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Subscribe to this list via RSS Blog posts tagged in Charge of the Goddess

Posted by on in SageWoman Blogs

I stood beneath
the eclipsing moon,
the sound of whippoorwills
a chorus
rising from damp trees.
Thin white clouds
scudded around fresh stars
and I recited
the Charge of the Goddess,
slowly and alone,
remembering as I always do
the feel of sand beneath my feet
and my baby’s head
against my heart
when I first memorized
these words,
“let your divine innermost self
be enfolded in the rapture
of the infinite.”
The sky that day was gray bowl
above the sea,
spitting rain onto my shoulders
as I turned in wide circles
across the sand,
letting the words
become a part of my soul,
sink into me,
until my bones remembered
them too.
Now, I stand,
hand on my heart
and say aloud:
“Goddess, we need a world
that does not hide you
and that does not hide from you.
Let me be a part
of creating this world.”
I feel her,
as I do,
both beneath my skin
and everywhere,
all at once
and I allow myself to be
enfolded for these
breaths in the rapture
of the infinite,
the full moon
becoming enclosed
in the shadow of the earth.

b2ap3_thumbnail_orange-ooak-muse-with-sunset.jpg

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  • Jamie
    Jamie says #
    Molly, Thanks for sharing! Great stuff as always.

Posted by on in Culture Blogs

 

It's a byword in New Crete, Robert Graves' Goddess-worshiping utopia of the future: “Nothing without the hand of love.” Love is the culture's central value.

In New Crete, love's opposite is not hatred, but unlove: self-interest disregarding of others. “How utterly unloving!” say the New Cretans of such actions, shuddering.

In 1961, W. Holman Keith—protegé of Gleb Botkin, founder of the Long Island Church of Aphrodite—observed in his ground-breaking Divinity as the Eternal Feminine that any Goddess-based religion must necessarily adopt love as its central principle.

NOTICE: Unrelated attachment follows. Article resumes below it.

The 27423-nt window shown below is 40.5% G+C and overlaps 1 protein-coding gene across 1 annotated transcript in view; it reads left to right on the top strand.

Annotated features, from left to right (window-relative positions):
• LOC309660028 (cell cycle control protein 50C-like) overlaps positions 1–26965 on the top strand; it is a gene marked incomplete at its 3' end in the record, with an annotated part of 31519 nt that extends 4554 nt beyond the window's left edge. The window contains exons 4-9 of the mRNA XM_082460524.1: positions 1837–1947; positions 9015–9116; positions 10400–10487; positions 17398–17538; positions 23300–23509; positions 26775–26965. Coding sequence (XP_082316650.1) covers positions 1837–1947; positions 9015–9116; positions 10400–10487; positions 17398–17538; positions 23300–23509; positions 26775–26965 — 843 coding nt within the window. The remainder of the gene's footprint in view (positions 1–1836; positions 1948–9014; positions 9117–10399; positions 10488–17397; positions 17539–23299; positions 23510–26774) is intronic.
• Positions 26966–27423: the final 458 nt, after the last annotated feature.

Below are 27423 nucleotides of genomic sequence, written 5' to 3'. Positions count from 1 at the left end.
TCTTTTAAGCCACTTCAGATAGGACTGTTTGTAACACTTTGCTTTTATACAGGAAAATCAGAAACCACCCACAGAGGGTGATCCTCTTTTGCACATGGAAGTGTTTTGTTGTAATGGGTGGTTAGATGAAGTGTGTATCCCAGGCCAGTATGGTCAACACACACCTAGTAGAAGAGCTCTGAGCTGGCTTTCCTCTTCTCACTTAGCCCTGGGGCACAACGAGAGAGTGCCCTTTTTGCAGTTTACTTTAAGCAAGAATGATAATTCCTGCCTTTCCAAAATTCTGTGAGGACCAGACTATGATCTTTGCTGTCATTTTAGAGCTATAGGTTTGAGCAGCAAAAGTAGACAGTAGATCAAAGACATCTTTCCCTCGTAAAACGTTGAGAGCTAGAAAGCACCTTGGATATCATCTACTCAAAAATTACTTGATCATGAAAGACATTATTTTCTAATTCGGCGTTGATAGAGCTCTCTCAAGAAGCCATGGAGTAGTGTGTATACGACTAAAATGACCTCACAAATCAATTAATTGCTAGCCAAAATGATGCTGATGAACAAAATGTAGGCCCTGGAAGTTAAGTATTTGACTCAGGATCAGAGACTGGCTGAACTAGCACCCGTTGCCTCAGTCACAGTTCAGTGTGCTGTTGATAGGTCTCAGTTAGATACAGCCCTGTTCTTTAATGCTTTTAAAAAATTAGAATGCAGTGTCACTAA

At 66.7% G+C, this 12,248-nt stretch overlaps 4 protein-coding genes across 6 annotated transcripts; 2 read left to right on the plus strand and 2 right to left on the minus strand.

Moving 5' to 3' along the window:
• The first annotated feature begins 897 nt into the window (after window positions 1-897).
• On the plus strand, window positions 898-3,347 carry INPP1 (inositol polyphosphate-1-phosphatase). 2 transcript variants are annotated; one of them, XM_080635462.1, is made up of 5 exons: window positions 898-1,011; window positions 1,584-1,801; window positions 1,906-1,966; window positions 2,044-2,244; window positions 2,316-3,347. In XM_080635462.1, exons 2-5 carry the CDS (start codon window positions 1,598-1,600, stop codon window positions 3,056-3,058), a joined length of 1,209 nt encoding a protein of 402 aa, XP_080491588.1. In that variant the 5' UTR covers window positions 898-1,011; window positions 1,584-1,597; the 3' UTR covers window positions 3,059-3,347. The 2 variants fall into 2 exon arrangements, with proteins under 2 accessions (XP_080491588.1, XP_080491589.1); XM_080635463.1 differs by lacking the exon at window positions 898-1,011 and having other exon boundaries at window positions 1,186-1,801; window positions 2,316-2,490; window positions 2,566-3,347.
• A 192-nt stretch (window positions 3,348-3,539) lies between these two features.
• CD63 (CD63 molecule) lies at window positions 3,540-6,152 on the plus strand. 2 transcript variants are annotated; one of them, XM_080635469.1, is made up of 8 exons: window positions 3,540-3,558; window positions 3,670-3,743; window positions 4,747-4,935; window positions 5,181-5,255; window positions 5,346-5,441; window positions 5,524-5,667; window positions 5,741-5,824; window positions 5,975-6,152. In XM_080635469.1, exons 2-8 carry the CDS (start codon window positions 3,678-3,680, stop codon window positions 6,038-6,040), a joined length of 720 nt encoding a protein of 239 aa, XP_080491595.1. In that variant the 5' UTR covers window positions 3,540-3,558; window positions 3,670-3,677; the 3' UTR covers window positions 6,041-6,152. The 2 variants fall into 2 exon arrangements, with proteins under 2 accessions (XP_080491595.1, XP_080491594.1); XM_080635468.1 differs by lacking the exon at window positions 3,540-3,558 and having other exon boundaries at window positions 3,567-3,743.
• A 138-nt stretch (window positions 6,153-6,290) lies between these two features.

Doreen Valiente would seem to have felt the same when, in the late 1950s, she drafted her well-loved prose “Charge of the Goddess”, in which the Lady of Witches tells her people: “My law is love unto all beings.”

Doubtless this intriguing dictum restates the Thelemic principle “Love is the law, love under will”, but let us ask: What does the Lady's Law of Love mean? What are its implications for the actions of Her People?

Does she mean that we should love viruses and flatworms? Does she mean that we should all become vegan? Does she mean that we should love the deer as we shoot it? If the latter, what does it mean to love what you kill?

In a sense, the statement is a commonsense observation about all living things that reproduce sexually.

More broadly, though, I think that she's talking about a general approach to life. Taking love as your central principle and prime motivator will change the way that you think about what you do. Next time you make a decision, ask yourself: What is the loving thing to do here?

The Lady's Law of Love governs not only our behavior toward others of our own kind, but those not of our kind as well: other humans that we perceive as not being like us, as well as our larger family of kin, animals, plants, and ultimately the entire “non-living” world.

Lest you think the concept of a Love Culture redolent of hippie-dom or naiveté, let me cite another proverb of New Crete:

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  • Anthony Gresham
    Anthony Gresham says #
    I think it was in an issue of Natural History magazine that I read an article about St. Hubertus. It mentioned that traditionally

Best Moon Stars Pictures [HD] | Download Free Images on Unsplash

The first thing to notice about Doreen Valiente's classic Charge of the Goddess is that it's not one charge, but two, each with its own introduction. Let me call them the Charge of the Great Mother and the Charge of the Star Goddess.

Why, one might wonder, this liturgical redundancy?

I first theorized a difference in purpose for the two: that we see here a charge for the Full and Dark Moons respectively. It would make sense to honor the Star Goddess at Dark of the Moon, when the stars are seen most clearly.

At the time, though—this was the 80s—few Wiccan groups observed New Moon, but (as they still do) rotely recited both charges at Full Moon in seeming unawareness of the inherent internal contradiction. It occurred to me that the founders of Wicca may originally have intended celebrations at both New and Full Moons and prepared appropriate charges accordingly, but that when the proposed Dark Moon celebrations (for whatever reason) never materialized, they retained both charges despite the seeming contradiction. Really, the Star Goddess charge is just too good to lay by.

It wasn't a bad theory, but it foundered on the reef of fact.

In fact, the two charges are a product of the piece's compositional history. The Charge of the Goddess is made up of two component charges because they are drawn from different sources.